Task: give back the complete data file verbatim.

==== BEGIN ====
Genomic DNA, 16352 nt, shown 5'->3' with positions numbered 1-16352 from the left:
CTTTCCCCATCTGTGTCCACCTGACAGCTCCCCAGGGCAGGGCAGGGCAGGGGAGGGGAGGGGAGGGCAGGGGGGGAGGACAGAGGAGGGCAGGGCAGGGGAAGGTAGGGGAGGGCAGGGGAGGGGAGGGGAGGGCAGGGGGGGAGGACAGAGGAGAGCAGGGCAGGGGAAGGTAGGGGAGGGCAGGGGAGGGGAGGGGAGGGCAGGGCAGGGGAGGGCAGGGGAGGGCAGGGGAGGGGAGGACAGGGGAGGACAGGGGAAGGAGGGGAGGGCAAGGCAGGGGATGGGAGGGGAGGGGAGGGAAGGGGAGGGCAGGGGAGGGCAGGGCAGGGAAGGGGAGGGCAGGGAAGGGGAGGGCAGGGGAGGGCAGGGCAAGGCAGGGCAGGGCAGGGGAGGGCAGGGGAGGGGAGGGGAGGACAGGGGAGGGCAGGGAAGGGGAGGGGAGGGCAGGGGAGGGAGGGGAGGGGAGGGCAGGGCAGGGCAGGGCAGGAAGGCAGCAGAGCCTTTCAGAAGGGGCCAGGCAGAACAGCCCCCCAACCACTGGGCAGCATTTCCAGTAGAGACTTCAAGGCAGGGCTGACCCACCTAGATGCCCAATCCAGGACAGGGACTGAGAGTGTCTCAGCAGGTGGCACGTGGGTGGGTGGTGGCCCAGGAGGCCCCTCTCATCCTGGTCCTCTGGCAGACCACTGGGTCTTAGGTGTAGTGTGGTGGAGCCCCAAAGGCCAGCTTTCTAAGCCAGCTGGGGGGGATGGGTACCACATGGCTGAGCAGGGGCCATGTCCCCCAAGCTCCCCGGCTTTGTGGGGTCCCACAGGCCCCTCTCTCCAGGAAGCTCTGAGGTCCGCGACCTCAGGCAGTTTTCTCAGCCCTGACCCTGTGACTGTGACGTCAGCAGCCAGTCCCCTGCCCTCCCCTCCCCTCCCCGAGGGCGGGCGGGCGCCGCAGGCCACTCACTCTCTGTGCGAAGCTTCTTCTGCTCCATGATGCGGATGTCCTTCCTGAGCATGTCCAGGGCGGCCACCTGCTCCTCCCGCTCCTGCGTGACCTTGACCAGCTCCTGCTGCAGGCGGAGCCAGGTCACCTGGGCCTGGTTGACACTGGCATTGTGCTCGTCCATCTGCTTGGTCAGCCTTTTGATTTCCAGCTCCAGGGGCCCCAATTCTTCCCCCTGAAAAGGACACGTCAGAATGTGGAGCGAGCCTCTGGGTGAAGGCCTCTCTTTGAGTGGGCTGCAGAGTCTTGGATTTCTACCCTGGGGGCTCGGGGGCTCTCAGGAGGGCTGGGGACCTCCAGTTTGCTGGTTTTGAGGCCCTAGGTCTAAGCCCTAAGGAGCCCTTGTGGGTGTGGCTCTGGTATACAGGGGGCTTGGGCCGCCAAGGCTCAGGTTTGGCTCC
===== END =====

Genomic DNA, 16352 nt, shown 5'->3' with positions numbered 1-16352 from the left:
CTTTCCCCATCTGTGTCCACCTGACAGCTCCCCAGGGCAGGGCAGGGCAGGGGAGGGGAGGGGAGGGCAGGGGGGGAGGACAGAGGAGGGCAGGGCAGGGGAAGGTAGGGGAGGGCAGGGGAGGGGAGGGGAGGGCAGGGGGGGAGGACAGAGGAGAGCAGGGCAGGGGAAGGTAGGGGAGGGCAGGGGAGGGGAGGGGAGGGCAGGGCAGGGGAGGGCAGGGGAGGGCAGGGGAGGGGAGGACAGGGGAGGACAGGGGAAGGAGGGGAGGGCAAGGCAGGGGATGGGAGGGGAGGGGAGGGAAGGGGAGGGCAGGGGAGGGCAGGGCAGGGAAGGGGAGGGCAGGGAAGGGGAGGGCAGGGGAGGGCAGGGCAAGGCAGGGCAGGGCAGGGGAGGGCAGGGGAGGGGAGGGGAGGACAGGGGAGGGCAGGGAAGGGGAGGGGAGGGCAGGGGAGGGAGGGGAGGGGAGGGCAGGGCAGGGCAGGGCAGGAAGGCAGCAGAGCCTTTCAGAAGGGGCCAGGCAGAACAGCCCCCCAACCACTGGGCAGCATTTCCAGTAGAGACTTCAAGGCAGGGCTGACCCACCTAGATGCCCAATCCAGGACAGGGACTGAGAGTGTCTCAGCAGGTGGCACGTGGGTGGGTGGTGGCCCAGGAGGCCCCTCTCATCCTGGTCCTCTGGCAGACCACTGGGTCTTAGGTGTAGTGTGGTGGAGCCCCAAAGGCCAGCTTTCTAAGCCAGCTGGGGGGGATGGGTACCACATGGCTGAGCAGGGGCCATGTCCCCCAAGCTCCCCGGCTTTGTGGGGTCCCACAGGCCCCTCTCTCCAGGAAGCTCTGAGGTCCGCGACCTCAGGCAGTTTTCTCAGCCCTGACCCTGTGACTGTGACGTCAGCAGCCAGTCCCCTGCCCTCCCCTCCCCTCCCCGAGGGCGGGCGGGCGCCGCAGGCCACTCACTCTCTGTGCGAAGCTTCTTCTGCTCCATGATGCGGATGTCCTTCCTGAGCATGTCCAGGGCGGCCACCTGCTCCTCCCGCTCCTGCGTGACCTTGACCAGCTCCTGCTGCAGGCGGAGCCAGGTCACCTGGGCCTGGTTGACACTGGCATTGTGCTCGTCCATCTGCTTGGTCAGCCTTTTGATTTCCAGCTCCAGGGGCCCCAATTCTTCCCCCTGAAAAGGACACGTCAGAATGTGGAGCGAGCCTCTGGGTGAAGGCCTCTCTTTGAGTGGGCTGCAGAGTCTTGGATTTCTACCCTGGGGGCTCGGGGGCTCTCAGGAGGGCTGGGGACCTCCAGTTTGCTGGTTTTGAGGCCCTAGGTCTAAGCCCTAAGGAGCCCTTGTGGGTGTGGCTCTGGTATACAGGGGGCTTGGGCCGCCAAGGCTCAGGTTTGGCTCC